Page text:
Patients with IA-A experience urticaria or angioedema with upper airway compromise such as laryngeal edema, severe pharyngeal edema or massive tongue swelling without other signs of systemic anaphylaxis. Patients with IA-G suffer from urticaria or angioedema with bronchospasm, hypotension, syncope, or gastrointestinal symptoms with or without upper airway compromise. Reference.

My So-Called Life

The following is a glimpse into some of the ways my life has changed since ME became my constant companion.

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Vitamins, supplements and electrolytes, oh my! The only supplement that passed my lips pre-ME was an Emergen-C every once in a while. Now this. I just started taking B vitamins again after a 3-month pill hiatus. Every once in a while, I just need to get “clean”.

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My drug stash. I hoard them, but don’t take them. Call it preparedness or call it paranoia, I don’t mind. After winding up in the emergency room a dozen times, I like the security of having meds on hand. What if there’s an earthquake and we need immediate painkillers? Nuff said.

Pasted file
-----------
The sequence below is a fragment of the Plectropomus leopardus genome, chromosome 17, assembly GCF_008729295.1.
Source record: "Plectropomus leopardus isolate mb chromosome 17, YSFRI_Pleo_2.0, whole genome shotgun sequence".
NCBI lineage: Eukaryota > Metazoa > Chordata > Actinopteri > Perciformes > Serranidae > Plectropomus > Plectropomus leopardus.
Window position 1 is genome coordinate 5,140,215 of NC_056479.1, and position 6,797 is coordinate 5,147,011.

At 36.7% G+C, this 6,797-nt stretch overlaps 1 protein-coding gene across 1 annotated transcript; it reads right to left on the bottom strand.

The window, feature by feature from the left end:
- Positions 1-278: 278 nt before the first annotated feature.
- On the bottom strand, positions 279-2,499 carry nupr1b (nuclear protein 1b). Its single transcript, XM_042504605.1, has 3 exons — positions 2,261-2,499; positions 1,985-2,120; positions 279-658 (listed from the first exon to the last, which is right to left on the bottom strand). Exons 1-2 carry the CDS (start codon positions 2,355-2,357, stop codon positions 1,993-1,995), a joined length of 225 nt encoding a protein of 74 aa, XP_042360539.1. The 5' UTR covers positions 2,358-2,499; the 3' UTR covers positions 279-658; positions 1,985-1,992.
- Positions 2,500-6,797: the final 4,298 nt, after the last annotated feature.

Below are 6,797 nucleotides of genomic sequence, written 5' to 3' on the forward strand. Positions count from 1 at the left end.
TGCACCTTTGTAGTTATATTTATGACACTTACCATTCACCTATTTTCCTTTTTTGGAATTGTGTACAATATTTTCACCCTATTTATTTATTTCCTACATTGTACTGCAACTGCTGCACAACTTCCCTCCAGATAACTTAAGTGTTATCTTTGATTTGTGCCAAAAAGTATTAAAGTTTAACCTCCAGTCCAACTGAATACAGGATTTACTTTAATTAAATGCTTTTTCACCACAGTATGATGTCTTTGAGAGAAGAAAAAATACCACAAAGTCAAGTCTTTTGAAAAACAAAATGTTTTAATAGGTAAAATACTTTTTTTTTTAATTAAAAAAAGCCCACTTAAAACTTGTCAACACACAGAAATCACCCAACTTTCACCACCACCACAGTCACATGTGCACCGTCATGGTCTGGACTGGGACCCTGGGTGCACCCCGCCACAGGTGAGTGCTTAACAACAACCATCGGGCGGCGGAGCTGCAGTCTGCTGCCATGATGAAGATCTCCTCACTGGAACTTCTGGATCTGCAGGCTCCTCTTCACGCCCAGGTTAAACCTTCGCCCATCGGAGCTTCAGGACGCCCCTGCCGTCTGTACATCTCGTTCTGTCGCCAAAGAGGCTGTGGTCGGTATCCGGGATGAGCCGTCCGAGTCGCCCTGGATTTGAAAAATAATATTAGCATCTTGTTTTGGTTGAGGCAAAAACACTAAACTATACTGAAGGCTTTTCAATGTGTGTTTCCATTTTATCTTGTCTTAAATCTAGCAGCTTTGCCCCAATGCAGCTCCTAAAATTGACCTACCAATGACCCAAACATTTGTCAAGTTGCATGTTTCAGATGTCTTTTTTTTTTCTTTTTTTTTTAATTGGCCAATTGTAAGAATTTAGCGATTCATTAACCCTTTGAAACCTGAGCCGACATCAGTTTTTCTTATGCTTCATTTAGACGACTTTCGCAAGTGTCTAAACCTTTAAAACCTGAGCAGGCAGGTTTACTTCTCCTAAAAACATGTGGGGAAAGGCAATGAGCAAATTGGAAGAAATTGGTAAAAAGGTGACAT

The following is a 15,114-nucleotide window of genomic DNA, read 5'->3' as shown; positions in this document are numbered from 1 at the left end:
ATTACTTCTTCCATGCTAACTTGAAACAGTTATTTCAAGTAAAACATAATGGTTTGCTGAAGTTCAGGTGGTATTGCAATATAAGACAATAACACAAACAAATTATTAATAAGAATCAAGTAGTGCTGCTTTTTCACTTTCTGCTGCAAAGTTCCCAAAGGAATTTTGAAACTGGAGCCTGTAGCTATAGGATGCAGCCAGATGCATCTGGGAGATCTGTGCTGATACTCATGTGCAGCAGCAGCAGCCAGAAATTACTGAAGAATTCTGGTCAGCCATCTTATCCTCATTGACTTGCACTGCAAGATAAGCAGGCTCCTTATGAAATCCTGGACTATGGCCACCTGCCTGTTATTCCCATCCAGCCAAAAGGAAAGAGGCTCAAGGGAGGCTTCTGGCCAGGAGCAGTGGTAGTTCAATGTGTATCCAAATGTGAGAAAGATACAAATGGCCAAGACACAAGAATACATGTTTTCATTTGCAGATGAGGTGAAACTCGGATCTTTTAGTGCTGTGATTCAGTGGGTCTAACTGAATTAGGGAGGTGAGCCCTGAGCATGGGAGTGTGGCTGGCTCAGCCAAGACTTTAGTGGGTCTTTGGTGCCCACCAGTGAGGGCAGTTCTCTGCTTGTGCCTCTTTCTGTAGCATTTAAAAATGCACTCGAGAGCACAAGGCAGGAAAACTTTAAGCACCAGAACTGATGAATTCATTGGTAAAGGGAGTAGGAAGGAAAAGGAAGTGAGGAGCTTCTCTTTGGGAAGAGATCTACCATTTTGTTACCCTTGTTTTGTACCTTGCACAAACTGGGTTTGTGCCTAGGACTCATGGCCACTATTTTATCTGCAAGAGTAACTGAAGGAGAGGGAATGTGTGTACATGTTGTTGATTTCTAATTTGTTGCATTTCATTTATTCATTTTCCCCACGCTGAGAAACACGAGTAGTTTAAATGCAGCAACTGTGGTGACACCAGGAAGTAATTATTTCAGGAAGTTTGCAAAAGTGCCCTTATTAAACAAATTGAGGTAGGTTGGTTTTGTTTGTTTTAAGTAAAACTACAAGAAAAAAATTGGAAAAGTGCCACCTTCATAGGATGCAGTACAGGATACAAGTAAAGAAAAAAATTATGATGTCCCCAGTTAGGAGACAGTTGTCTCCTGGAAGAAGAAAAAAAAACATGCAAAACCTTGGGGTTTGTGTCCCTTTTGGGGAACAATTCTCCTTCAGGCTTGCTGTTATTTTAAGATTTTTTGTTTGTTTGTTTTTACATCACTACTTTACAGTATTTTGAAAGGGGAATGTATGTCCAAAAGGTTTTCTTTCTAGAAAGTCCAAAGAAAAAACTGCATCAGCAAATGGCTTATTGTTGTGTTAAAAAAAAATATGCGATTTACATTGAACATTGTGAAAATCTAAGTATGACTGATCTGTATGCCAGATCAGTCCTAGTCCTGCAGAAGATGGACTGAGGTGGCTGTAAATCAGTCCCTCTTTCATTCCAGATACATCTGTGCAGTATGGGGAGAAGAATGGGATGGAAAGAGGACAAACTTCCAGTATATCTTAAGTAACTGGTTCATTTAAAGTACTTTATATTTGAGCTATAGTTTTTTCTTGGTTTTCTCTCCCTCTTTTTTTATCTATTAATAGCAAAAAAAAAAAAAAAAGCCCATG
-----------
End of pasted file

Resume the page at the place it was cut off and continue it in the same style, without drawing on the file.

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This is an example of how I test drugs. That dot in my palm is 1/8 of a Xanax…which had no effect but a hive on my throat…which means I probably won’t try it again.

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Cramps, spasms, aches, sprains. I never knew you could have muscle pain like this. After bartending three 12-hour shifts in a row or after being on my feet for 15 hours during a restaurant opening, I never came close to the un-ignorable myalgia that exists in this disease.

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Yes, all these clothes are clean and, yes, they have been in this pile for a month. Folding involves a lot of arm action and I’m not willing to give up, say, loving on my dogs because I used up my arm movement quota to get neat clothes.

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Thank god we (he) built the walk-in shower when we first moved into this house. It makes it easy to wash 110-pound dogs and it gives a flat surface for a chair for me to sit on. Yes, this is a crappy metal folding chair ~ I ordered the fancy shower stool and it was large, cumbersome and unstable. I toppled off it within two minutes and I’m only wee; I can’t imagine a bigger person having to use one of those things.